Archdiocese Local

F.I.R.E. men

Novel retreat takes men to the woods

Steve Johnson, Jamie Sheerin — all members of Prince of Peace Parish in Olathe — and Doug Kuhn, a member of the Basilica of St. Fidelis in Victoria, carry the wood that will be used to build the altar as a life-sized illustration of the burnt offering of Abraham and Isaac.

Steve Johnson, Jamie Sheerin — all members of Prince of Peace Parish in Olathe — and Doug Kuhn, a member of the Basilica of St. Fidelis in Victoria, carry the wood that will be used to build the altar as a life-sized illustration of the burnt offering of Abraham and Isaac.

by Joe Bollig

OLATHE — Someday, someone will write a dissertation about the relationship between coffee and spirituality.

Until then, you may take the F.I.R.E. Catholic men’s retreat as proof that great things can happen when hearts are filled with the Holy Spirit . . . and mugs are filled with hot jitter juice.

The very first F.I.R.E. men’s retreat was held Feb. 7-8 at Prairie Star Ranch near Williamsburg. Most of the 50 men who participated were from Prince of Peace Parish in Olathe, but a few came from western Kansas and St. Louis.

“It was completely new, unique, one of a kind and never done before,” said Tony Collins, a Prince of Peace parishioner and one of the lead organizers.

It all began with a bunch of five or so guys from Prince of Peace sitting around, talking and quaffing mugs of mud.

“We were a group of men who had been through Christ Renews His Parish, having coffee, and realized we need more programing for men, different from the usual conference and retreat opportunity,” said Collins.

They didn’t want PowerPoint presentations and sitting in chairs for hours.

They wanted something active, in the outdoors, challenging — something with masculine appeal.

“There is plenty of programming inside,” said Collins. “We feel men are most natural in the outdoors setting. We’re born to be in the wild.”

That little coffee klatch grew from a handful of guys to 10, and they brainstormed a weekend retreat like none any of them had ever experienced.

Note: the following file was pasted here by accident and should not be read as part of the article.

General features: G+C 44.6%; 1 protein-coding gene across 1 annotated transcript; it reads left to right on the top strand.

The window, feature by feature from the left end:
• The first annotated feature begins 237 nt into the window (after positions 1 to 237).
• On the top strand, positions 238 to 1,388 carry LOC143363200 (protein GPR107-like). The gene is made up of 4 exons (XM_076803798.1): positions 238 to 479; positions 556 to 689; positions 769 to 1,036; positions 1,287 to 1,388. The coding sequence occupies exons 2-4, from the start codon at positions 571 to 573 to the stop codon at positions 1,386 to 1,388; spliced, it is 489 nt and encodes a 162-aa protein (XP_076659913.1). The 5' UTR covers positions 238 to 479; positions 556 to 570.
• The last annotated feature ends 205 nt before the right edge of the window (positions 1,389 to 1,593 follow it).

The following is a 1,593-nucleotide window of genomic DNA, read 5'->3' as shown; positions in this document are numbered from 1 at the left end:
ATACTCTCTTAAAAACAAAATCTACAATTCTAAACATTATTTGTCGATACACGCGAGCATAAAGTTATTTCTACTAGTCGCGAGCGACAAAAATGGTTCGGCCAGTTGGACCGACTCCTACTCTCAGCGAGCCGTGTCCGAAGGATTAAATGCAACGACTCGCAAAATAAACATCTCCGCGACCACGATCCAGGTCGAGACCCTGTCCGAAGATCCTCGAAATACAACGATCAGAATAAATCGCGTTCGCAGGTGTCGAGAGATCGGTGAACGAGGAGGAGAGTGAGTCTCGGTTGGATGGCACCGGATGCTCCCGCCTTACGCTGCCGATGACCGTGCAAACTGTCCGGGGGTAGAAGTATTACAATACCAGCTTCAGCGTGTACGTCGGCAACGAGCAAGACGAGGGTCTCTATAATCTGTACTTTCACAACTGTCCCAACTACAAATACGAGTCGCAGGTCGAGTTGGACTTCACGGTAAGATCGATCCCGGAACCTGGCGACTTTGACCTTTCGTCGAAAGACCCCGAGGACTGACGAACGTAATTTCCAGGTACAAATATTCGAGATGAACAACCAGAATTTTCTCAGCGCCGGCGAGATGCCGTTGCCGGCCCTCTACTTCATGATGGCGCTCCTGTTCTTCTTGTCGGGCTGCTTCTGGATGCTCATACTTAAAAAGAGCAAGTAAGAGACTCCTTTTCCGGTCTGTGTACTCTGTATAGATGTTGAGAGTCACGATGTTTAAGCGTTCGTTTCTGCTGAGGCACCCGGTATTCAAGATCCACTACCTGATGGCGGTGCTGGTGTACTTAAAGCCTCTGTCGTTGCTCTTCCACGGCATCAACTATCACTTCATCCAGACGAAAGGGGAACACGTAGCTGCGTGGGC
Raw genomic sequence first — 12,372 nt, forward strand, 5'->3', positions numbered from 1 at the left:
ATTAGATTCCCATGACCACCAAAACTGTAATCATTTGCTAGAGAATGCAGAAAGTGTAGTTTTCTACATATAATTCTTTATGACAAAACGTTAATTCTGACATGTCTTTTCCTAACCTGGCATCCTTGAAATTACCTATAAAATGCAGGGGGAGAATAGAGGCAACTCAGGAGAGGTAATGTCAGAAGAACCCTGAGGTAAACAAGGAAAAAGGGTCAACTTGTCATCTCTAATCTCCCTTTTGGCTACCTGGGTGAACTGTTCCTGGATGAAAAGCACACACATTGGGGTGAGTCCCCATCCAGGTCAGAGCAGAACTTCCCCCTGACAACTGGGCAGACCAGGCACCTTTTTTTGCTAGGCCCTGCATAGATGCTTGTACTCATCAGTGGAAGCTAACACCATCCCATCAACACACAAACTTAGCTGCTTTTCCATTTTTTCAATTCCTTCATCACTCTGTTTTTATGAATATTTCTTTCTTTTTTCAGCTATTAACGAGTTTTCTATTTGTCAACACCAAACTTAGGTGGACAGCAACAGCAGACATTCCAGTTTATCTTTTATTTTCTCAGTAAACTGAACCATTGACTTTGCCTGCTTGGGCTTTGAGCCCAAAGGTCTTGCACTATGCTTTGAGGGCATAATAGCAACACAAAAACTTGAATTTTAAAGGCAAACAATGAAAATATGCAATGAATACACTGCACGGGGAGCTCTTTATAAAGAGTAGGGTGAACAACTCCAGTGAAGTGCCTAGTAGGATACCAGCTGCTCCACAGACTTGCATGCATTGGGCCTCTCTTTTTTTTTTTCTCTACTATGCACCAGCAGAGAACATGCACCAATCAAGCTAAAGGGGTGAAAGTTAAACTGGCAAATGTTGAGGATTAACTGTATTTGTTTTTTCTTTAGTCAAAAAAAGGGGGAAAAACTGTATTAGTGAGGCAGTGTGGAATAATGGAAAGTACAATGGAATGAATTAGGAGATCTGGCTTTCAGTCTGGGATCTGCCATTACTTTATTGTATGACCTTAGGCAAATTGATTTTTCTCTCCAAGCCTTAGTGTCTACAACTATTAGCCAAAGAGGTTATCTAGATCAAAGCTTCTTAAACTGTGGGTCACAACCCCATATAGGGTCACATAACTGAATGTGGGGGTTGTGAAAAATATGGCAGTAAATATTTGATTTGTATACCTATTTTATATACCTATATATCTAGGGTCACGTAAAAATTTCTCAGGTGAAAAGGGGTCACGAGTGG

“We are a creative group of guys,” said Collins. “Men sitting around, drinking coffee and praying, letting our imaginations go wild and accepting no limits.”

So they came up with something that included axes, teams, feats of daring-do, time out under the sky and a really big fire.

And not only fire, but F.I.R.E.

The name F.I.R.E. is an acronym that stands for the values the men wanted the retreat to possess: fellowship, inspire, renew and engage. Each of the activities eventually planned for the weekend centered around one or more of those values.

During the first day, the 50 men were divided into three teams: red, orange and yellow. They participated in three activities.

The first activity consisted of each man chopping down a small tree with an axe. Each man had to drag that tree up a hill and work with other men to build a pyre-like altar.

Each man was then given a wooden shingle upon which they wrote a sin they wanted out of their life, and then nailed that shingle to the altar with three horseshoe nails.

The second activity was navigating the high ropes course. This included climbing a pole, standing on a small platform and leaping out with a partner to catch a trapeze.

The third activity was making a rope rosary and using it on a rosary hike.

Later that evening, the men wrote the name of a sacrificial offering — something they were good at — on their team-color bandana and hiked to the altar/pyre, which was ignited by their torches and sacrificial talent offerings. They also had time to talk and a surprise fireworks display before bed.

On Sunday, the horseshoe nails were dug out of the ashes of the fire, made into crosses, and given to the men. Before attending Mass, the men received a crucial challenge via a four-minute video message. They were challenged to pray for a cumulative 1,000 hours during Lent. And to keep them accountable, they would receive a weekly postcard to record their hours and then mail back to the retreat leaders.

Mass was celebrated by Father Bill Bruning, in residence at Blessed Sacrament Parish in Kansas City, Kansas. Also in attendance were Father Scott Kallal and Brother Joel Haug, both members of the Apostles of the Interior Life. Music was provided by Mikey Needleman.

Word of the F.I.R.E. weekend is beginning to spread. Already, the organizers have received requests to take the show on the road to other dioceses.

“It far surpassed anything any of us could have dreamed of,” said Collins. “I completely, 100 percent, attribute it to the Holy Spirit. It was definitely an act of the Holy Spirit blessing this weekend.

“We, as a planning team, believe God is honored when men worship him in the outdoors.”

The next F.I.R.E. retreat will be on Feb. 21, 2016.


About the author

Joe Bollig

Joe has been with The Leaven since 1993. He has a bachelor’s degree in communications and a master’s degree in journalism. Before entering print journalism he worked in commercial radio. He has worked for the St. Joseph (Mo.) News-Press and Sun Publications in Overland Park. During his journalistic career he has covered beats including police, fire, business, features, general assignment and religion. While at The Leaven he has been a writer, photographer and videographer. He has won or shared several Catholic Press Association awards, as well as Archbishop Edward T. O’Meara awards for mission coverage. He graduated with a certification in catechesis from a two-year distance learning program offered by the Maryvale Institute for Catechesis, Theology, Philosophy and Religious Education at Old Oscott, Great Barr, in Birmingham, England.

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